Help Make HIV History - Rachel Teodoro

Help Make HIV History

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I've always dreamed of being a midwife in sub-Saharan Africa but since I pass out when my dog gets a vaccination, I realized that maybe that wasn't my God given calling. However, that doesn't change the fact that I am drawn to and love the women and children in this land. Several years ago, I had the opportunity to shadow an overworked nurse in a rural health clinic in Zambia when I was traveling with the NGO World Vision. She had at least 50 patients lined up to see her before she opened at 9 am. Many of the women in line had walked upwards of four hours just to be seen at the health clinic. Many of those women and children in line were HIV positive.

Nurse Bertha was the only nurse on staff and she worked quickly but listened well as patient after patient would walk through her door. I walked out of the exam room briefly to speak to the women and children who were waiting on the bench outside to be seen. When I returned to Bertha, she was speaking with a woman I will never forget. 


A baby boy sat on the hip of his 30 year old HIV infected mother, tucked snugly inside a pink sling that held him close. I didn't speak the same language, but I could tell that nurse Bertha was very upset with this mother for not bringing her baby into the clinic sooner. Bertha asked several times, why did you not come sooner? This child was 15 months old and from an untrained eye I could see that this child was suffering from malnutrition. Baby Kiston weighed only 11 pounds. A typical toddler his age weighs twice that.



Kiston's mother made several excuses for not bringing her son into the clinic sooner, but with some more questioning, we found that the mother has four children at home and her husband left her when he found out she was HIV positive. Though, he's probably HIV positive himself as well, many men in sub-Saharan Africa see this disease as a curse.  She is doing everything on her own and is struggling to provide and making the hours long walk to the clinic to seek treatment seemed almost impossible until it was nearly too late.

Her last visit to the clinic was months prior when her baby was tested for HIV. After months, the test results had still not come in because they have to be sent out to the hospital in Lusaka for testing several hours away. Getting important test results takes a lot of time in rural Zambia. Bertha confirmed through a physical examination that this baby is more than likely HIV positive just like his mother. 400 children contract HIV and 290 children die of AIDS related illness every day, according to UNAIDS – Children & HIV Fact Sheet July 2016.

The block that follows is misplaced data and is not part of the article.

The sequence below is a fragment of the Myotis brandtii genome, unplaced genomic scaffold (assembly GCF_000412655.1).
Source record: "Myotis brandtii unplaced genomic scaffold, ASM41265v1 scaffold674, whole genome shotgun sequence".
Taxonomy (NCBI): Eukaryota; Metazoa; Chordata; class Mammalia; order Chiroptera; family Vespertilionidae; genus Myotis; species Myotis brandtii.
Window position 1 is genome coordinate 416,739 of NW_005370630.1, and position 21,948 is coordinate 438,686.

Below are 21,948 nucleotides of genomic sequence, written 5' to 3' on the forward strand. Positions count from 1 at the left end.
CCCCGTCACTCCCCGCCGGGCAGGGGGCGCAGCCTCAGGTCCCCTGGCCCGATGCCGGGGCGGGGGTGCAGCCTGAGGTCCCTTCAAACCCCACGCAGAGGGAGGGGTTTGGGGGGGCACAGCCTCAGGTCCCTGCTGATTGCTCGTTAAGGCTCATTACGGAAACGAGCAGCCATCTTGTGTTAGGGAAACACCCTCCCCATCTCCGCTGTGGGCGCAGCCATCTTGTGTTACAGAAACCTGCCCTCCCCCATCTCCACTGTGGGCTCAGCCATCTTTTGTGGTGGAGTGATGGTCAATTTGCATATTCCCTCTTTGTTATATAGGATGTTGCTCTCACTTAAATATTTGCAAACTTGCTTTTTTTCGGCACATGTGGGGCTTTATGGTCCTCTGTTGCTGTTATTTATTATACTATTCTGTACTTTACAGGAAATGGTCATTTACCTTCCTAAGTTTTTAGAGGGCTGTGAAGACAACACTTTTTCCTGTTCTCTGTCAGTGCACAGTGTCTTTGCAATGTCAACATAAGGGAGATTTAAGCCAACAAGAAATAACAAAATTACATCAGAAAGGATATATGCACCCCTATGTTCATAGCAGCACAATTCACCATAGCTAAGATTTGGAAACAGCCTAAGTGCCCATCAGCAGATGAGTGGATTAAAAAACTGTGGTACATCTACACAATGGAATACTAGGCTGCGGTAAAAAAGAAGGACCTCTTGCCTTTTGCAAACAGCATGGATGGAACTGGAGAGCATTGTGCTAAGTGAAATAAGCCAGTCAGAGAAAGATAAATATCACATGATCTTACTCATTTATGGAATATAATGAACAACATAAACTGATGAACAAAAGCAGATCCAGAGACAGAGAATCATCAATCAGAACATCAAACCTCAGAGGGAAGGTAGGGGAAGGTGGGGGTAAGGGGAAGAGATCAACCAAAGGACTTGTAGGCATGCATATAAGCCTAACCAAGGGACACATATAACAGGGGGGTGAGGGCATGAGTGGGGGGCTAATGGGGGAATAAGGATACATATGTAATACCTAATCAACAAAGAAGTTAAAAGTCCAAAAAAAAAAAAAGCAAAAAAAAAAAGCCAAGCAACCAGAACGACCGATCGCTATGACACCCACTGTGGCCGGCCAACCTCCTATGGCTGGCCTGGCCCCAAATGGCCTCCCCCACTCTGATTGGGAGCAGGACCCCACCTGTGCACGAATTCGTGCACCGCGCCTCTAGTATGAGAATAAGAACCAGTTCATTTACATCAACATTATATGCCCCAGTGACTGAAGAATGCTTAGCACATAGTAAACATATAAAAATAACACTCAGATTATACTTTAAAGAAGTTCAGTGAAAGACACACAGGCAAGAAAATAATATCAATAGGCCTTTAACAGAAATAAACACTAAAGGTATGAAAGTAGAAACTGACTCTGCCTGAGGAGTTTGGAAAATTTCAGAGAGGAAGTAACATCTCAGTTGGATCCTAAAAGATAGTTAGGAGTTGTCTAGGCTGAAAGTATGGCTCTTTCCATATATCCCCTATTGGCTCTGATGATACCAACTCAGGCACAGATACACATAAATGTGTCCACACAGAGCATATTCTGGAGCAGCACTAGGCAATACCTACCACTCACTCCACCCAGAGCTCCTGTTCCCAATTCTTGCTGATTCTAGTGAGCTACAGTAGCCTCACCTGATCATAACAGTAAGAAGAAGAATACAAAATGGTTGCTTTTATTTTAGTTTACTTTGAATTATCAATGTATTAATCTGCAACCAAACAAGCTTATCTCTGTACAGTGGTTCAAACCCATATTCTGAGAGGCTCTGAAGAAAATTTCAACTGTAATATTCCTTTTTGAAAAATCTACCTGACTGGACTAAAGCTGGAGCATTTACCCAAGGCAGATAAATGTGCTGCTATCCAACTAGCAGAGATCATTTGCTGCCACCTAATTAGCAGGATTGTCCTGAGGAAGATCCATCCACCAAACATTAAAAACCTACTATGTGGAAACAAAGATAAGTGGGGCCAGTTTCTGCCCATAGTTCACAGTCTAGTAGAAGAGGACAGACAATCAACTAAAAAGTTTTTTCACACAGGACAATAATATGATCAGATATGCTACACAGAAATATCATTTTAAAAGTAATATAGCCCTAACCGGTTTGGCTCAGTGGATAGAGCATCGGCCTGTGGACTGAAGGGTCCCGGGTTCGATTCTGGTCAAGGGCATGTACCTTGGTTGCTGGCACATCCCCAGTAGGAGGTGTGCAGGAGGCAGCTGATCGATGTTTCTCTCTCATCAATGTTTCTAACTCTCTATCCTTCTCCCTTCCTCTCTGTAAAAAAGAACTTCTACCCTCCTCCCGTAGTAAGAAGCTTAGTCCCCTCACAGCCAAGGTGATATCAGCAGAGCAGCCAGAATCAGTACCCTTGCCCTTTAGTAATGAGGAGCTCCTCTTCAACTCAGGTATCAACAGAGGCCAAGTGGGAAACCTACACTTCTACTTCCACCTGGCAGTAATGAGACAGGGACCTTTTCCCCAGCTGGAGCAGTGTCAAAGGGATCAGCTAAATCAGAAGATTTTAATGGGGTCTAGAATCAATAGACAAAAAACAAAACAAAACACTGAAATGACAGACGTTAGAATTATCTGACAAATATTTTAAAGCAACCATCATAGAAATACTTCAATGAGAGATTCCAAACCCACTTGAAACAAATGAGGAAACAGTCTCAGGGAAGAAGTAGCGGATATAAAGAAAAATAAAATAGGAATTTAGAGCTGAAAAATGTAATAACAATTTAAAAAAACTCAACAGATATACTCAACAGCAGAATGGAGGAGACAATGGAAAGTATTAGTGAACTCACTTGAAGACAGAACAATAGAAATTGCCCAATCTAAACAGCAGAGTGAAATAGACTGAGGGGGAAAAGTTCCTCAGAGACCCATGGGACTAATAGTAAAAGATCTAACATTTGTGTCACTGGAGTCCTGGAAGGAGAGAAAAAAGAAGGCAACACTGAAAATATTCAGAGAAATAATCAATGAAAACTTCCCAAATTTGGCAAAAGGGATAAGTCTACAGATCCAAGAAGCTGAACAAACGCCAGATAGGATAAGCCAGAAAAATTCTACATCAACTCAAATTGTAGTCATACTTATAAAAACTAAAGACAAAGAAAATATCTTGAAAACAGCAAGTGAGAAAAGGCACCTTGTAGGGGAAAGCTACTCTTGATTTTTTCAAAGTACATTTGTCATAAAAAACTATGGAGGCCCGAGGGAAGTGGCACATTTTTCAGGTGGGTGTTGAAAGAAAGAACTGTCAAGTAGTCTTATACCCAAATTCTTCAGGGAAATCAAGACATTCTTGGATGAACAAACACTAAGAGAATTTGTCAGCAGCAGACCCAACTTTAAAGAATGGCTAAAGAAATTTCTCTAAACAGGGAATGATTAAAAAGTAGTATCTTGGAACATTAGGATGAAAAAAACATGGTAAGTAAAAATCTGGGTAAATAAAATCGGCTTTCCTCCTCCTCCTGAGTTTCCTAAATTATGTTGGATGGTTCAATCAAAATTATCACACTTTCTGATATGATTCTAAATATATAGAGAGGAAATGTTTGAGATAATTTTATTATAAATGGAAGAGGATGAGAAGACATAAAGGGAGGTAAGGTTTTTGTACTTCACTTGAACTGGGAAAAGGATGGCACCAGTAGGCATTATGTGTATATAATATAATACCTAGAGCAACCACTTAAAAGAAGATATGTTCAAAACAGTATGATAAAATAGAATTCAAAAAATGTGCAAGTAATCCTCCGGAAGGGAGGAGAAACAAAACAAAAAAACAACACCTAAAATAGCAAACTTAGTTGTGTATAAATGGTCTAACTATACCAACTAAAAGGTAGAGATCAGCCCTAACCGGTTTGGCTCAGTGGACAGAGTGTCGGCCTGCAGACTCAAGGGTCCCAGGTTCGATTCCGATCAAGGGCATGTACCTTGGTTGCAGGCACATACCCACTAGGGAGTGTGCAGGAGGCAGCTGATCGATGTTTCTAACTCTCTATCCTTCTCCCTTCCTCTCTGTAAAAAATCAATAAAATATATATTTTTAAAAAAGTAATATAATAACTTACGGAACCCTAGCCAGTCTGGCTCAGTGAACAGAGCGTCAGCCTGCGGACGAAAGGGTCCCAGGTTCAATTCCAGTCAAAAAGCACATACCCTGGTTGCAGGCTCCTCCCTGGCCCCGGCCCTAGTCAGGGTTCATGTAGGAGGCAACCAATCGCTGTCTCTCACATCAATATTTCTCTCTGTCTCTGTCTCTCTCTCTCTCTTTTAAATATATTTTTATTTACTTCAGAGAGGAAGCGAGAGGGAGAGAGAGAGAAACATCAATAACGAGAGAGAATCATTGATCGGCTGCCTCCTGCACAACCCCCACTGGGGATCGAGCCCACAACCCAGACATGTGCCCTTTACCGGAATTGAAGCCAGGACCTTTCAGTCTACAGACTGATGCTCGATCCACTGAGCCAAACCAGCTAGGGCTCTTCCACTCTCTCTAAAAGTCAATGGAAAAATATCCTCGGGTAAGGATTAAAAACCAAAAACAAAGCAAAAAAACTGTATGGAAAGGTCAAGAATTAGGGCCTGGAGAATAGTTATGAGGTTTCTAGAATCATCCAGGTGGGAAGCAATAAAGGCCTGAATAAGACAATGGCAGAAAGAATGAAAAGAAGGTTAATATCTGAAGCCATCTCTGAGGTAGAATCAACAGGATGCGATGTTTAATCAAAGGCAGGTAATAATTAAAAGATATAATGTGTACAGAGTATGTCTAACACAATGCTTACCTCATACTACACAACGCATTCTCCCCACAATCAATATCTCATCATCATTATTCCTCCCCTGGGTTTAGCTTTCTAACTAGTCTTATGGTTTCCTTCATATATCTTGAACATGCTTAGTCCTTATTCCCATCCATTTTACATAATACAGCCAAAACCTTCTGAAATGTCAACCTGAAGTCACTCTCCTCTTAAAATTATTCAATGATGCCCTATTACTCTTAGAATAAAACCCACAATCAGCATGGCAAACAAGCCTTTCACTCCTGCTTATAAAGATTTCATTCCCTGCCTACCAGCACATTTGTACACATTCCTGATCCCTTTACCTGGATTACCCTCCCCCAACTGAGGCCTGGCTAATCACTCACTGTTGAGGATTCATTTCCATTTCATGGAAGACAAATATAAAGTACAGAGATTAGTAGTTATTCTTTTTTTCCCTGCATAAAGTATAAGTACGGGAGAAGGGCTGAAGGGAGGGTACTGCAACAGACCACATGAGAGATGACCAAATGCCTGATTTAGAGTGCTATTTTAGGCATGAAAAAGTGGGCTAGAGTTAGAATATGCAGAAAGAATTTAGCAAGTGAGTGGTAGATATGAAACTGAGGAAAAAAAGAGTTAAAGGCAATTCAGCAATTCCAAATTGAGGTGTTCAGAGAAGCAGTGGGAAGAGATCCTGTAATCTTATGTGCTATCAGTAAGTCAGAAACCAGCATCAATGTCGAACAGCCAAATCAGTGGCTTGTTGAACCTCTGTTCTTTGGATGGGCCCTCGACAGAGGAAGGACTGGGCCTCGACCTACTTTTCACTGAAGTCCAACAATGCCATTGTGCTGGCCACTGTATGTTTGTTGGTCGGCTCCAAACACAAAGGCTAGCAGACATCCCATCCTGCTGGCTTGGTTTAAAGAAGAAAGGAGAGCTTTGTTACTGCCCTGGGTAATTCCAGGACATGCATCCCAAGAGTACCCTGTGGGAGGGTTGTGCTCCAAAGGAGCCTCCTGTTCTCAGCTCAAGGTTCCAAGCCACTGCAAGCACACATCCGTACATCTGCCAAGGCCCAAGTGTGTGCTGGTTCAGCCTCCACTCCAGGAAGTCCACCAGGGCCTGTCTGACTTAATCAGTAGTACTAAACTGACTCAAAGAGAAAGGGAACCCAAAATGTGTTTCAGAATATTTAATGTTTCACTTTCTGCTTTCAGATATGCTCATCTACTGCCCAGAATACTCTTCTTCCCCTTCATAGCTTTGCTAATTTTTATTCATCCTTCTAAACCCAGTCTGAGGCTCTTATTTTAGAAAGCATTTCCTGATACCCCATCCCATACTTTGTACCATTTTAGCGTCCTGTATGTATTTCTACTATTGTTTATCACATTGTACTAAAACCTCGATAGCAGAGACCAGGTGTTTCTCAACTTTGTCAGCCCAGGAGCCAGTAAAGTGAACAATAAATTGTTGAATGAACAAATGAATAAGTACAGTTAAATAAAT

The only thing that nurse Bertha could advise for Kiston's mother was for her to gather up some money to take him to Choma an hour drive away to be admitted to the hospital. I could see in this mother's eyes how difficult it would be for her to find the 50 kwacha {about $7 USD} for the round trip car fare to get her child the treatment that he would need. Where would this single HIV infected mother of four find the money?

I saw in her eyes a look of resignation. This mother was desperate to get to the clinic that day that could help her and at this point, her child was too far gone to get the help he needed at this little clinic. I could see that this mother believed that she would go home with her son on her hip and would watch him die a slow death before she buried this little boy.

Sadly, this is a story that repeats itself every single day. After over 30 years, HIV is still here. 30% of people globally who are HIV positive don’t know it. The vast majority of people living with HIV are located in low- and middle- income countries, with an estimated 25.5 million living in sub-Saharan Africa. Among this group 19.4 million are living in East and Southern Africa, which saw 44% of new HIV infections globally in 2016.

In 2016, 1 million people died of HIV-related illnesses globally, according to the World Health Organization. Almost half of these deaths occurred in sub-Saharan Africa.

Treatments for HIV have improved, including a promising possible HIV vaccine being developed by Johnson & Johnson which they announced at this year’s Global Citizen Festival. Treatments that could help children just like Kiston.





Visit Johnson & Johnson's Make HIV History page to create your own video to share so that together we can make HIV history.

I was selected for this opportunity as a member of CLEVER and the content and opinions expressed here are all my own.

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